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Hannity

Will the Washington Budget Showdown Lead to a Government Shutdown?

This is a rush transcript from "Hannity," February 24, 2011. This copy may not be in its final form and may be updated.

SEAN HANNITY, HOST: A government shutdown. The possibility is not only real but could be just days away.

Now Republicans are insisting that any short term agreement on the budget includes spending cuts. Democrats are standing strong for no reductions, whatsoever.

So, could Washington really close its doors on March 4th? Now neither side is showing any signs of wanting to compromise or back down. Especially the new Tea Party-backed freshman class. After all, the whole reason that they went to Washington in the first place was to do just that, cut spending.

And joining me now is one of those GOP freshmen who is determined to take our government back, and that's Kentucky Senator Rand Paul. His brand new book, "The Tea Party Goes to Washington" is on sale now.

Senator, good to see you. How are you?

SEN. RAND PAUL, R-KY.: Good to be with you, Sean.

HANNITY: I appreciate you being here. Well, first of all, March 4th, is coming. We keep hearing from Chuck Schumer anytime he gets near a microphone, that the government is going to be shutdown. Nancy Pelosi's aides say it.

PAUL: It sounds like maybe that's what they want. They need to ask what we want. I don't think any of us want to shutdown the government.

But the thing is, it doesn't have to be an either or situation. They say, either we get what we want, or we shut down government. What about there's an in between situation, either cut some spending, or perhaps, we only just spend what takes, what comes in.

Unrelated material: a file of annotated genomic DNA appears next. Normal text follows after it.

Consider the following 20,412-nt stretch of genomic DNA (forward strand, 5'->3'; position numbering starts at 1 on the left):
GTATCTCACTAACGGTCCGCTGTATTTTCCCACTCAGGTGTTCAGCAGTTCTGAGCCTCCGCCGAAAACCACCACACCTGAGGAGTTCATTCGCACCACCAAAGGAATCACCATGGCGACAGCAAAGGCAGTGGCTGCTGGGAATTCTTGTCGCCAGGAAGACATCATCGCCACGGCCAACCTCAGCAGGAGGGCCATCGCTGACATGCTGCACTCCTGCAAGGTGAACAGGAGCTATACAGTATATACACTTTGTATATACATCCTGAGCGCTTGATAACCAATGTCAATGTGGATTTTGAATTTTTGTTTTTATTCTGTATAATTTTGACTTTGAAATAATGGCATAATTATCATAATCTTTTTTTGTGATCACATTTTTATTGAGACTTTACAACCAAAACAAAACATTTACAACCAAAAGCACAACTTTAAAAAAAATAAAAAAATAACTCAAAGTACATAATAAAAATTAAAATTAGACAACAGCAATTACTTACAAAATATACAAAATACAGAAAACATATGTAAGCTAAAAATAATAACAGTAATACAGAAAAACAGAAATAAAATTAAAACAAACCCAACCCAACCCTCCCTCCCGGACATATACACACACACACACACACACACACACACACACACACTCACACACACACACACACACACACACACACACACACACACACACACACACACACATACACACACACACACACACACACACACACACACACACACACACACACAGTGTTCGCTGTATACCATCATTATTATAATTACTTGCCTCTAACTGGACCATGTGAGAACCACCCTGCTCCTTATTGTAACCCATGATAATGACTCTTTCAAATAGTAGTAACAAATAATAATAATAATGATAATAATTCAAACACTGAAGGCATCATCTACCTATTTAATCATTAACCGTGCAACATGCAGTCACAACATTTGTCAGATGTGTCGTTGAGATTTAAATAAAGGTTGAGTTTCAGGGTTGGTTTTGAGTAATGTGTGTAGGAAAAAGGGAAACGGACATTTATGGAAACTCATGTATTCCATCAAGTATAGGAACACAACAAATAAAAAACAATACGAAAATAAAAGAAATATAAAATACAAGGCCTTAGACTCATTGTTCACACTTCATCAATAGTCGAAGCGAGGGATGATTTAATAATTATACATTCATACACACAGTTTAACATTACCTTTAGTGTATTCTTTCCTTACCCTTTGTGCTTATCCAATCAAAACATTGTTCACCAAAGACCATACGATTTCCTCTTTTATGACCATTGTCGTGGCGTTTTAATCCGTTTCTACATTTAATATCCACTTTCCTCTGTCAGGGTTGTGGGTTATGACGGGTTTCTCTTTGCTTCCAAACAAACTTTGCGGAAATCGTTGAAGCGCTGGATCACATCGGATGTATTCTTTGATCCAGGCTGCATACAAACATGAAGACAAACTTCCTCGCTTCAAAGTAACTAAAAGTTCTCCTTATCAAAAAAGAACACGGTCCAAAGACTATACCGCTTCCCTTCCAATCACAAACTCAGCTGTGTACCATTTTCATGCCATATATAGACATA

HANNITY: How about a third option. This is a little old Hannity idea. How about the Republicans every time they say, oh, do you want to shut the government down? How about you ask, do you not want to cut $100 billion to start?

PAUL: Right. And do you want us to get into a problem where we have such an enormous debt that we can't pay it back? Or that you can't continue to sustain Social Security or Medicare because there's not enough money? So, they have to admit that we have to have some reforms. To do the same old thing is really not a tenable solution.

HANNITY: What will it take for to you to support an increase in the debt ceiling in terms of exactly, how much money is going to cost, you know, or how many spending cuts do you need to say, all right, I'll give a short term raise in the debt ceiling, but only if we cut this?

PAUL: I can't imagine voting to raise the debt ceiling unless we do something dramatic. To me, something dramatic would be a balanced budget amendment to the Constitution. It would still take a few years to enact, but then we would have a four or five year period and we would have to balance the budget. That's the only thing that will get me to because what will happen is, they are going to say, raise the debt ceiling. Three months later they will be back asking the same thing.

HANNITY: So, if they agree to $100 billion in cuts, that is not enough for you?

PAUL: Well, the thing is, next year is supposed to be $1.65 trillion.

HANNITY: You know, what is the worst-case scenario, does America become Greece?

PAUL: Possibly. I think what you look at is, there's several ways you pay for your debt. You can either tax people more. Most of us think we are taxed enough already. You can borrow more. But there comes a limit to borrowing, and then interest rates will rise. Or you simply print the money at the Federal Reserve to pay for it. But that can destroy a currency. And our currency is so interconnected to the world you destroy the American dollar, really, you haven't seen chaos until you've seen that happen.

HANNITY: You said in your book, you've said, first of all, I thought it was interesting, you said the Tea Party found you which was pretty interesting, but we not pay more in taxes than we spend on food, clothes and housing combined.

PAUL: People don't want more taxes. And I think the last election was about that. We don't want more taxes, we want less spending, we want less debt. We are worried about passing that on to our kids and our grandkids. But I'm also worried that we could destroy the economy and maybe even the country if we don't tackle it. But 100 billion is not enough, 500 billion is not enough.